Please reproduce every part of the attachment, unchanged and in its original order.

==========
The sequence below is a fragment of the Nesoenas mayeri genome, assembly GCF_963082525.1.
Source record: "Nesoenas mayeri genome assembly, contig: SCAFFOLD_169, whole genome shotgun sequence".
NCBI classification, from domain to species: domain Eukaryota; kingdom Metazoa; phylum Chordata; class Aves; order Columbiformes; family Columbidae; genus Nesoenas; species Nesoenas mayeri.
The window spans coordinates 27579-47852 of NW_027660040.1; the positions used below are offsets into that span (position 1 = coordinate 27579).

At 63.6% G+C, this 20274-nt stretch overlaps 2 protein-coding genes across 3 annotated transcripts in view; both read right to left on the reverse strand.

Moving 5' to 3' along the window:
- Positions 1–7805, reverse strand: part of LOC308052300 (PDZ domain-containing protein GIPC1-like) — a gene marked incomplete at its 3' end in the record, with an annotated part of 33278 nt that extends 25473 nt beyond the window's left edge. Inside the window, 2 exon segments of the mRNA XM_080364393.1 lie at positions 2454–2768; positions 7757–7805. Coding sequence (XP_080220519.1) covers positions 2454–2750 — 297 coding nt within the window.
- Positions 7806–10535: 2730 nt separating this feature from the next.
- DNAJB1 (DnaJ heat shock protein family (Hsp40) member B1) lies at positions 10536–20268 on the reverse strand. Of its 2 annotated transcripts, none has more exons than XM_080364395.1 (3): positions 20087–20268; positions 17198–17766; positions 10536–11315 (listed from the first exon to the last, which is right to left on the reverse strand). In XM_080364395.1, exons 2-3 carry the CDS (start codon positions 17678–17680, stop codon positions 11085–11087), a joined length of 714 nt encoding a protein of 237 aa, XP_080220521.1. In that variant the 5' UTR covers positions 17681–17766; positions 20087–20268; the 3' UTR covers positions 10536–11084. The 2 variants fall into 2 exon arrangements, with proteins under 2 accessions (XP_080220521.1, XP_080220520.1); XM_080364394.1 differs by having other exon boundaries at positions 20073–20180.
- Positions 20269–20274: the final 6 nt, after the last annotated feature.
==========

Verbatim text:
The sequence below is a fragment of the Nesoenas mayeri genome, assembly GCF_963082525.1.
Source record: "Nesoenas mayeri genome assembly, contig: SCAFFOLD_169, whole genome shotgun sequence".
NCBI classification, from domain to species: domain Eukaryota; kingdom Metazoa; phylum Chordata; class Aves; order Columbiformes; family Columbidae; genus Nesoenas; species Nesoenas mayeri.
The window spans coordinates 27579-47852 of NW_027660040.1; the positions used below are offsets into that span (position 1 = coordinate 27579).

At 63.6% G+C, this 20274-nt stretch overlaps 2 protein-coding genes across 3 annotated transcripts in view; both read right to left on the reverse strand.

Moving 5' to 3' along the window:
- Positions 1–7805, reverse strand: part of LOC308052300 (PDZ domain-containing protein GIPC1-like) — a gene marked incomplete at its 3' end in the record, with an annotated part of 33278 nt that extends 25473 nt beyond the window's left edge. Inside the window, 2 exon segments of the mRNA XM_080364393.1 lie at positions 2454–2768; positions 7757–7805. Coding sequence (XP_080220519.1) covers positions 2454–2750 — 297 coding nt within the window.
- Positions 7806–10535: 2730 nt separating this feature from the next.
- DNAJB1 (DnaJ heat shock protein family (Hsp40) member B1) lies at positions 10536–20268 on the reverse strand. Of its 2 annotated transcripts, none has more exons than XM_080364395.1 (3): positions 20087–20268; positions 17198–17766; positions 10536–11315 (listed from the first exon to the last, which is right to left on the reverse strand). In XM_080364395.1, exons 2-3 carry the CDS (start codon positions 17678–17680, stop codon positions 11085–11087), a joined length of 714 nt encoding a protein of 237 aa, XP_080220521.1. In that variant the 5' UTR covers positions 17681–17766; positions 20087–20268; the 3' UTR covers positions 10536–11084. The 2 variants fall into 2 exon arrangements, with proteins under 2 accessions (XP_080220521.1, XP_080220520.1); XM_080364394.1 differs by having other exon boundaries at positions 20073–20180.
- Positions 20269–20274: the final 6 nt, after the last annotated feature.